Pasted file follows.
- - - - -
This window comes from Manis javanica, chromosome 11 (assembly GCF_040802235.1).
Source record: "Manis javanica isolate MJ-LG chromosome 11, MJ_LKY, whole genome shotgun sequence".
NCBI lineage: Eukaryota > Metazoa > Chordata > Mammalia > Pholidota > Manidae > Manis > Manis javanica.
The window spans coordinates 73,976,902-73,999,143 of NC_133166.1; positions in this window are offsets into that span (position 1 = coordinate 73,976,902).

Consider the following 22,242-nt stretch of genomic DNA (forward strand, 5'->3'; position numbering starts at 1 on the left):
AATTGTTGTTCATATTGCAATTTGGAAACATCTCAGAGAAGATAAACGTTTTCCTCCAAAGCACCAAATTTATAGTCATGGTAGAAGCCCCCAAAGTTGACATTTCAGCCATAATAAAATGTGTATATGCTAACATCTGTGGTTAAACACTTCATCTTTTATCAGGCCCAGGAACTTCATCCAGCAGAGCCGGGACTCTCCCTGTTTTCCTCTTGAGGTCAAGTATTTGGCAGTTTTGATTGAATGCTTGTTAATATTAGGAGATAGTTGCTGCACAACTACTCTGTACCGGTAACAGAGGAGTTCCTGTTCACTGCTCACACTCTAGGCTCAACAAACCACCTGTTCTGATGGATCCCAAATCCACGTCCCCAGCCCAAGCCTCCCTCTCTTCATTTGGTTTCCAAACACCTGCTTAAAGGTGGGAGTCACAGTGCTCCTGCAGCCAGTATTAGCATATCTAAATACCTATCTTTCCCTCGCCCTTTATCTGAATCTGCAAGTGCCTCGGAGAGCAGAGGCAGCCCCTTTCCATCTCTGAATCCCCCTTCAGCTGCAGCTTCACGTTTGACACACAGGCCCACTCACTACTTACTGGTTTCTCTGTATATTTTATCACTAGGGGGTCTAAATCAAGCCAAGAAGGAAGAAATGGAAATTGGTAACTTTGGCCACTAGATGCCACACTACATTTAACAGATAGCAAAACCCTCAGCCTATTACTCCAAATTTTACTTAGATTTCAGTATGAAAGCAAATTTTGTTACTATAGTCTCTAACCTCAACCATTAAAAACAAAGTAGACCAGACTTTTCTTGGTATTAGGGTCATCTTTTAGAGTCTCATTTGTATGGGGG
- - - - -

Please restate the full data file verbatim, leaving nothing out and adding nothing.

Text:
This window comes from Manis javanica, chromosome 11 (assembly GCF_040802235.1).
Source record: "Manis javanica isolate MJ-LG chromosome 11, MJ_LKY, whole genome shotgun sequence".
NCBI lineage: Eukaryota > Metazoa > Chordata > Mammalia > Pholidota > Manidae > Manis > Manis javanica.
The window spans coordinates 73,976,902-73,999,143 of NC_133166.1; positions in this window are offsets into that span (position 1 = coordinate 73,976,902).

Consider the following 22,242-nt stretch of genomic DNA (forward strand, 5'->3'; position numbering starts at 1 on the left):
AATTGTTGTTCATATTGCAATTTGGAAACATCTCAGAGAAGATAAACGTTTTCCTCCAAAGCACCAAATTTATAGTCATGGTAGAAGCCCCCAAAGTTGACATTTCAGCCATAATAAAATGTGTATATGCTAACATCTGTGGTTAAACACTTCATCTTTTATCAGGCCCAGGAACTTCATCCAGCAGAGCCGGGACTCTCCCTGTTTTCCTCTTGAGGTCAAGTATTTGGCAGTTTTGATTGAATGCTTGTTAATATTAGGAGATAGTTGCTGCACAACTACTCTGTACCGGTAACAGAGGAGTTCCTGTTCACTGCTCACACTCTAGGCTCAACAAACCACCTGTTCTGATGGATCCCAAATCCACGTCCCCAGCCCAAGCCTCCCTCTCTTCATTTGGTTTCCAAACACCTGCTTAAAGGTGGGAGTCACAGTGCTCCTGCAGCCAGTATTAGCATATCTAAATACCTATCTTTCCCTCGCCCTTTATCTGAATCTGCAAGTGCCTCGGAGAGCAGAGGCAGCCCCTTTCCATCTCTGAATCCCCCTTCAGCTGCAGCTTCACGTTTGACACACAGGCCCACTCACTACTTACTGGTTTCTCTGTATATTTTATCACTAGGGGGTCTAAATCAAGCCAAGAAGGAAGAAATGGAAATTGGTAACTTTGGCCACTAGATGCCACACTACATTTAACAGATAGCAAAACCCTCAGCCTATTACTCCAAATTTTACTTAGATTTCAGTATGAAAGCAAATTTTGTTACTATAGTCTCTAACCTCAACCATTAAAAACAAAGTAGACCAGACTTTTCTTGGTATTAGGGTCATCTTTTAGAGTCTCATTTGTATGGGGG